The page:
Without a doubt, form and focus are two very important elements to becoming leaner and stronger. But there is one more element to the fitness equation and that is intensity.
Intensity can be defined as the concentration of physical energy – the effort put forth in any given moment. When you focus your undivided attention on something you are concentrating energy on it. Intensity is amplified by desire, drive, motivation and will.
Intensity may be the most important factor in an efficient strength training programme. It is a main ingredient, not an option for building lean muscle tissue. It is the way to create the body you want without having to spend hours and hours at the gym and the missing link for so many in training.
For the most part, the greater the intensity, the greater and quicker the strength gains - you must train hard enough to set the growth machinery in motion for any increase in strength you want to see.
If the intensity is high, a small amount of training quickly produces significant results in muscle tone and strength. You must work each muscle to the point of fatigue when no more repetitions can be performed. It's all about quality, not quantity.
Engaging correct form along with concentrated focus and intensity is the quickest way to experience the results you are looking for. Simply going through the motions or training at low-intensity levels won't do the job. At best, you'll experience poor results, frustration and fatigue – with little to no improvement.
Low intensity does little to promote muscle development.
Achieving and maintaining high intensity requires "heart" manifested as sustained concentration and determination. Many people start out with intense concentration but only those that are able to maintain intense concentration are able to reach the highest levels of intensity during their final repetition and enjoy the successful results that follow.
Adequate resistance is required for the meaningful stimulus and intensity to increase strength. Intense effort literally breaks down the muscle tissue at a cellular level, triggering an adaptive response - growth.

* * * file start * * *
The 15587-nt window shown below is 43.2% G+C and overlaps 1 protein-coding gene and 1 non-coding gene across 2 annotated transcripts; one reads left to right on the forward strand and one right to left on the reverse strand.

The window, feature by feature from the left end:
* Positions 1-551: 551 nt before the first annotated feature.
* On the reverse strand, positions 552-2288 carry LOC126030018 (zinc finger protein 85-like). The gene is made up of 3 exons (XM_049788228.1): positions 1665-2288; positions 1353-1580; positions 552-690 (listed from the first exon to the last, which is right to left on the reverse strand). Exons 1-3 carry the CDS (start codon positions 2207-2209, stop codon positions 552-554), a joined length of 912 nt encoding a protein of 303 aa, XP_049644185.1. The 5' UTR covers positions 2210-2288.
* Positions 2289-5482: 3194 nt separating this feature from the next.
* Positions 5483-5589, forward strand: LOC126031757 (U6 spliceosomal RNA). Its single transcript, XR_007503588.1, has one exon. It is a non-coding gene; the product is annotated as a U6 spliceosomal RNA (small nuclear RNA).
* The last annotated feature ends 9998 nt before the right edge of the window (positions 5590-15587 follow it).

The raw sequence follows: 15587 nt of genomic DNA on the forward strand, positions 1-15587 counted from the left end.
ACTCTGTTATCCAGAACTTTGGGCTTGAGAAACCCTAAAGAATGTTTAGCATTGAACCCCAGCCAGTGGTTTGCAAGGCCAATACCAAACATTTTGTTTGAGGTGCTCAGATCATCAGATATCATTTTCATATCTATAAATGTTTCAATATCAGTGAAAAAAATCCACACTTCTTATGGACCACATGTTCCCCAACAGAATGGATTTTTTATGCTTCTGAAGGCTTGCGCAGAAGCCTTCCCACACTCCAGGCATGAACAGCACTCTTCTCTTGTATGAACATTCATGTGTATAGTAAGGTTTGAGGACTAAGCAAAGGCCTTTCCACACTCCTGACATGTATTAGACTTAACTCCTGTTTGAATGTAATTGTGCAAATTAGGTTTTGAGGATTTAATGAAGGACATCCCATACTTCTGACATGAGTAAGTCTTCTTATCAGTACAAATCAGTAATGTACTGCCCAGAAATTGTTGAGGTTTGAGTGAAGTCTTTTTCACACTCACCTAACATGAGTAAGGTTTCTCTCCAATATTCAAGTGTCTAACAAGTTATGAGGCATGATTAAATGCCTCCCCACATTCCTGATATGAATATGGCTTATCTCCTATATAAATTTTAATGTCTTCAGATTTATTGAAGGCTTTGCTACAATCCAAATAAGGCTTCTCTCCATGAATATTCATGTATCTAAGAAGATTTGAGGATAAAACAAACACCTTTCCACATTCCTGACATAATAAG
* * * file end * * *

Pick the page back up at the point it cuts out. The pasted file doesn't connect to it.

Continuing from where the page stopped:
The general rule of thumb is, "If you can lift a weight more than 15 times, it's too light." Choose a weight you can lift with proper form at least 10 times with effort. Do not exceed 15.
Each time the maximum number of repetitions is attained, the resistance needs to be increased for the next workout. The increase should be small, about 5 per cent or less, but it must be challenging. Your strength will remain the same if you keep the weight the same.
Aerobic exercises such as biking, swimming or running are beneficial to our heart and lungs but they don't prevent precious muscle mass loss as you get older. Strength training with weights that are too light will not build muscle effectively either no matter how high your repetition count is. You must stimulate your muscles to grow by using weights that are heavy enough to challenge them.
Forget about the latest fancy machines. The most critical variable in the strength training equation is you and the intensity (heart) that you put into something. Strength training is easier when you make wise use of your time.
Don't forget to allow for sufficient recovery to avoid overtraining. If you have never exercised with strength training exercises, consider tapping into someone else's knowledge and experience by engaging the help of a professional fitness instructor or personal trainer. You will experience the best results possible in the shortest time frame with the added benefit of your own personal motivator ensuring ongoing progressive results.
You might only require a few sessions to get started correctly but you will carry their knowledge for the rest of your life making your strength training exercise programme more effective and enjoyable.
• Carolyn Hansen is co-owner of Anytime Fitness.